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Our best efforts on climate change will not be enough

In the course of two weeks, we have seen more international agreement and action on climate change than ever before.  On 4 October Canada introduced a carbon tax, setting a standard for other nations to follow.  On the same day the Paris climate agreement came into effect.  Two days later, the International Civil Aviation Organization agreed a new deal to limit aviation emissions.  Then on 15 October 197 countries signed up to a deal to phase out hydroflourocarbons (HFCs).

In terms of action on climate change it just doesn’t get any better than this.  But before we rush out and celebrate, we might heed the warning given by Brad Plumer at Vox:

“Now, if you wanted to be dour about it, you could focus on the very real limitations of these moves. Add them up, and they still don’t get us anywhere close to keeping global warming below 2°C (or 3.6°F) — the level governments all agree is unacceptable.

“Nor are we currently on a trajectory to do so. If you take all the policy promises that nations put forward at Paris last year (which included reducing HFCs), they still put us on pace for 2.5°C or 3°C or more of warming. And that’s assuming countries actually hit their pledges, which they may not. Case in point: A recent study in Nature Climate Change warned that the US could miss its targets due to excess methane emissions.”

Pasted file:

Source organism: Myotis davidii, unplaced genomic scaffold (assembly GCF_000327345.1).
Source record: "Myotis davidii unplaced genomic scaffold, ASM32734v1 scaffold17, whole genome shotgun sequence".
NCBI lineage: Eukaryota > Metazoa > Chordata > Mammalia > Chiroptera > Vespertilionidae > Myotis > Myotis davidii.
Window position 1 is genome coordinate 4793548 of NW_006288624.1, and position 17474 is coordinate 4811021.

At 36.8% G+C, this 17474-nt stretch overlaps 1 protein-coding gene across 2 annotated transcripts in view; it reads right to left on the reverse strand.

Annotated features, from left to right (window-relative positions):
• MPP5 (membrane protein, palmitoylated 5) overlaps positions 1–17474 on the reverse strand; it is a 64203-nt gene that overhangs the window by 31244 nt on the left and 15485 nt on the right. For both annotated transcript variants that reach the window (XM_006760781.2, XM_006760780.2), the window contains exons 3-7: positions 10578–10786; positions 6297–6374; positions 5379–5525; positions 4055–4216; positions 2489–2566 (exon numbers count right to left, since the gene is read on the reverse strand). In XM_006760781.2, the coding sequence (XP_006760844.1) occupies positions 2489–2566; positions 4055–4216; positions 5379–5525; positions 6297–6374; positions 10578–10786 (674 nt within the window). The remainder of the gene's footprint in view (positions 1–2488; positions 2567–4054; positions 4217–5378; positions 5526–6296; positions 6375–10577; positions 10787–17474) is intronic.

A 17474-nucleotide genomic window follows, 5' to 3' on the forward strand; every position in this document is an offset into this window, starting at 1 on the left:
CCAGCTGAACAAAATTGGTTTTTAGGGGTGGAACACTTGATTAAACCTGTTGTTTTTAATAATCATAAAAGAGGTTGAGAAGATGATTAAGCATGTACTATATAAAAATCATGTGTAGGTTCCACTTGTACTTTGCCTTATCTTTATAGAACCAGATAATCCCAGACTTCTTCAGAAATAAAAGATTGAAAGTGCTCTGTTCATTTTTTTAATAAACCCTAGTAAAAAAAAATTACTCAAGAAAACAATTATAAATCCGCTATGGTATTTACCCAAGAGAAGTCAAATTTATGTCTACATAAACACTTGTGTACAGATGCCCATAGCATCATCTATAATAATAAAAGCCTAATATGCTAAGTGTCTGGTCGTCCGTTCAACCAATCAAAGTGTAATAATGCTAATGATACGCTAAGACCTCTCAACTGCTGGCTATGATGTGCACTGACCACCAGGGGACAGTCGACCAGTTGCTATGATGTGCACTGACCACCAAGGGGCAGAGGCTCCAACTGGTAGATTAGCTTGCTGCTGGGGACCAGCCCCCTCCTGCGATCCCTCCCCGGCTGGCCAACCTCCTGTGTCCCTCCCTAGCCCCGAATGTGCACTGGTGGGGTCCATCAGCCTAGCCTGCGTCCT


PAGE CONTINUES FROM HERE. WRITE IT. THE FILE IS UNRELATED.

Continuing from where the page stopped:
As Plumer notes, there is unlikely to be a point at which climate action hits a turning point.  Rather, there will just be an ongoing march of incremental steps – like those this month – that each begin to slow the process of climate change.  But whether we will ever get to the point of successfully preventing temperatures rising above that 2°C limit is a moot point:

“I’m deeply skeptical that countries can achieve their goal of keeping global warming below 2°C. The math is too brutal, the momentum too sluggish. But that doesn’t mean it’s time to give up. Even keeping global warming at 2.5°C or 3°C is vastly preferable to 4°C or 5°C. Every additional degree means more coastal area lost to the sea, more crop failures, more deadly heat waves, more human misery. There’s always reason to push harder.”

Perhaps the real change will come not through the piecemeal action of governments, but when the people wake up to the fact that nobody is going to do this for us and we must make the change ourselves.  There is little sign of that happening any time soon.

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